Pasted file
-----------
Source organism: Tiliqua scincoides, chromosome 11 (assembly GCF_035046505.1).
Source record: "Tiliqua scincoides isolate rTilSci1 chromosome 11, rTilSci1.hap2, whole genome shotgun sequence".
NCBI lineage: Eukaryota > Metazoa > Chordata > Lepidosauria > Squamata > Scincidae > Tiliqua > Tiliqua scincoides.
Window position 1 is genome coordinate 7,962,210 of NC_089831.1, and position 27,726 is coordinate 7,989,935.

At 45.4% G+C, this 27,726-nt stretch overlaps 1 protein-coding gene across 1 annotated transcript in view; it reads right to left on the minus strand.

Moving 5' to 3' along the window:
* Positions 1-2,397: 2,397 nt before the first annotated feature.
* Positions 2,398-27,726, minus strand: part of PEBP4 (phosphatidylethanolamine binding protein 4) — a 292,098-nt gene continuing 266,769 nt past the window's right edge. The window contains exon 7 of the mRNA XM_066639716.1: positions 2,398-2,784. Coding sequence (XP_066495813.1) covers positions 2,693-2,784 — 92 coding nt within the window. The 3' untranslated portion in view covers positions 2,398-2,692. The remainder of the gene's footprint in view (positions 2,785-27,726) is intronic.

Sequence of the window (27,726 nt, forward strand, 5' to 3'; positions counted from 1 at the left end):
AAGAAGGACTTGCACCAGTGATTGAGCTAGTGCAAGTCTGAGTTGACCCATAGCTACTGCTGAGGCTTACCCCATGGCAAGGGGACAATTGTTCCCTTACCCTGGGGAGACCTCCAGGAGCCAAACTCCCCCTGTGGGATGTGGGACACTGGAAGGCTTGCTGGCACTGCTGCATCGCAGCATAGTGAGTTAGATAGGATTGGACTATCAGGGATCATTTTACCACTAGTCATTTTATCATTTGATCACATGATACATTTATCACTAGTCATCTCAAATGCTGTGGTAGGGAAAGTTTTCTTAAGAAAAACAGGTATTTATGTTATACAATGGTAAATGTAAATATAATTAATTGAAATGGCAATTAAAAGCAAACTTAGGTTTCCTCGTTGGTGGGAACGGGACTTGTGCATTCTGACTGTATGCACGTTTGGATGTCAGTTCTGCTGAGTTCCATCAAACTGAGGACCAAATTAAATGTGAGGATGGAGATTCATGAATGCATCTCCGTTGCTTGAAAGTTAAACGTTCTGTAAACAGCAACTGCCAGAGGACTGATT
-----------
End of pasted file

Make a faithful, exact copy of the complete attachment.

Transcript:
Source organism: Tiliqua scincoides, chromosome 11 (assembly GCF_035046505.1).
Source record: "Tiliqua scincoides isolate rTilSci1 chromosome 11, rTilSci1.hap2, whole genome shotgun sequence".
NCBI lineage: Eukaryota > Metazoa > Chordata > Lepidosauria > Squamata > Scincidae > Tiliqua > Tiliqua scincoides.
Window position 1 is genome coordinate 7,962,210 of NC_089831.1, and position 27,726 is coordinate 7,989,935.

At 45.4% G+C, this 27,726-nt stretch overlaps 1 protein-coding gene across 1 annotated transcript in view; it reads right to left on the minus strand.

Moving 5' to 3' along the window:
* Positions 1-2,397: 2,397 nt before the first annotated feature.
* Positions 2,398-27,726, minus strand: part of PEBP4 (phosphatidylethanolamine binding protein 4) — a 292,098-nt gene continuing 266,769 nt past the window's right edge. The window contains exon 7 of the mRNA XM_066639716.1: positions 2,398-2,784. Coding sequence (XP_066495813.1) covers positions 2,693-2,784 — 92 coding nt within the window. The 3' untranslated portion in view covers positions 2,398-2,692. The remainder of the gene's footprint in view (positions 2,785-27,726) is intronic.

Sequence of the window (27,726 nt, forward strand, 5' to 3'; positions counted from 1 at the left end):
AAGAAGGACTTGCACCAGTGATTGAGCTAGTGCAAGTCTGAGTTGACCCATAGCTACTGCTGAGGCTTACCCCATGGCAAGGGGACAATTGTTCCCTTACCCTGGGGAGACCTCCAGGAGCCAAACTCCCCCTGTGGGATGTGGGACACTGGAAGGCTTGCTGGCACTGCTGCATCGCAGCATAGTGAGTTAGATAGGATTGGACTATCAGGGATCATTTTACCACTAGTCATTTTATCATTTGATCACATGATACATTTATCACTAGTCATCTCAAATGCTGTGGTAGGGAAAGTTTTCTTAAGAAAAACAGGTATTTATGTTATACAATGGTAAATGTAAATATAATTAATTGAAATGGCAATTAAAAGCAAACTTAGGTTTCCTCGTTGGTGGGAACGGGACTTGTGCATTCTGACTGTATGCACGTTTGGATGTCAGTTCTGCTGAGTTCCATCAAACTGAGGACCAAATTAAATGTGAGGATGGAGATTCATGAATGCATCTCCGTTGCTTGAAAGTTAAACGTTCTGTAAACAGCAACTGCCAGAGGACTGATT